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Val. What means your ladyship? do you not like it?

Sil. Yes, yes: the lines are very quaintly writ,
But since unwillingly, take them again.
Nay, take them.

Val. Madam, they are for you.

Sil. Ay, ay; you writ them, sir, at my request,
But I will none of them: they are for you.
I would have had them writ more movingly.

Val. Please you, I'll write your ladyship another.

Sil. And, when it's writ, for my sake read it over; And, if it please you, so; if not, why, so.

Val. If it please me, madam; what then?

Sil. Why, if it please you, take it for your labour : And so good-morrow, servant.

[Exit. Speed. O jest ! unseen, inscrutable, invisible, As a nose ‘on a man's face, or a weathercock on a

steeple. My master sues to her, and she hath taught her suitor, He being her pupil, to become her tutor. O excellent device! was there ever heard a better, That my master, being scribe, to himself should write

the letter? Val. How now, sir! what, are you reasoning with yourself?

Speed. Nay, I was rhyming : 'tis you that have the reason.

Val. To do what?
Speed. To be a spokesman from madam Silvia.
Val. To whom?
Speed. To yourself. Why, she woos you by a figure.
Val. What figure ?
Speed. By a letter, I should say.
Val. Why, she hath not writ to me?

as if Speed had said, “ And yet,” and then paused to see if Silvia would not add “another yet.” We only mention this trifle because some modern editors have not attended to it. Of course these speeches by Speed are supposed to be uttered aside.

Speed. What need she, when she hath made you write to yourself? Why, do you not perceive the jest?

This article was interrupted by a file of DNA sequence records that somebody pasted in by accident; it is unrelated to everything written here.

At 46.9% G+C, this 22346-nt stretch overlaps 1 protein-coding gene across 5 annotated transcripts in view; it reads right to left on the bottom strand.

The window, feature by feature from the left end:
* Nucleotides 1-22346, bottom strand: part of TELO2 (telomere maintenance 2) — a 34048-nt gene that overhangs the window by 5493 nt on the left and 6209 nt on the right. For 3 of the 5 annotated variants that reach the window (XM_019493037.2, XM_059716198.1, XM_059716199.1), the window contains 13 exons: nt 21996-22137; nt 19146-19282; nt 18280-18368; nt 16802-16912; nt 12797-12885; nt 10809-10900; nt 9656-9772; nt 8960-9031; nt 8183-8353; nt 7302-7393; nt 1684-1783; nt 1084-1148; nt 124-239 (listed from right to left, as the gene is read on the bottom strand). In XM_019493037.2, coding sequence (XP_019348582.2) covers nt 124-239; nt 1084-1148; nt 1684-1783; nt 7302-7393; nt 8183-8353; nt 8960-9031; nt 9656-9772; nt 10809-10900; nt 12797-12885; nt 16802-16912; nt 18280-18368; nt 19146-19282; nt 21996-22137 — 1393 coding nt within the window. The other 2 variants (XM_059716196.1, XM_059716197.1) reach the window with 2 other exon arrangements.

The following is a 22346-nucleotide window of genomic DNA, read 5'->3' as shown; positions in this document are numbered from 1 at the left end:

Val. No, believe me.

Speed. No believing you, indeed, sir: but did you perceive her earnest ?

Val. She gave me none, except an angry word.
Speed. Why, she hath given you a letter.
Val. That's the letter I writ to her friend.

Speed. And that letter hath she deliver'd, and there an end.

Val. I would it were no worse!

I'll warrant you, 'tis as well : For often have you writ to her, and she, in modesty, Or else for want of idle time, could not again reply; Or fearing else some messenger, that might her mind


Her self hath taught her love himself to write unto her

lover. All this I speak in print', for in print I found it.Why muse you, sir ? 'tis dinner time.

Val. I have dined.

Speed. Ay, but hearken, sir: though the cameleon love can feed on the air, I am one that am nourish'd by my victuals, and would fain have meat. O! be not like your mistress: be moved, be moved.


9 All this I speak in print,] i. e. with exactness : Speed adds, that he found it “in print,” perhaps, in some book or ballad of that time, which has not survived to ours. He has rhymed before, and in the same style, just after Silvia made her erit : those lines could hardly have been quoted.


Verona. A Room in Julia's House.


Pro. Have patience, gentle Julia.
Jul. I must, where is no remedy.
Pro. When possibly I can, I will return.

Jul. If you turn not, you will return the sooner.
Keep this remembrance for thy Julia's sake.

[Giving a Ring. Pro. Why then, we'll make exchange: here, take you

Jul. And seal the bargain with a holy kiss.

Pro. Here is my hand for my true constancy;
And when that hour o'er-slips me in the day,
Wherein I sigh not, Julia, for thy sake,
The next ensuing hour some foul mischance
Torment me for my love's forgetfulness.
My father stays my coming; answer not.
The tide is now: nay, not thy tide of tears;
That tide will stay me longer than I should.

[Exit JuLIA.
Julia, farewell.— What! gone without a word ?
Ay, so true love should do: it cannot speak;
For truth hath better deeds, than words, to grace it.


Pant. Sir Proteus, you are stay'd for.

Go; I come, I come. Alas! this parting strikes poor lovers dumb. [Exeunt.


The Same. A Street.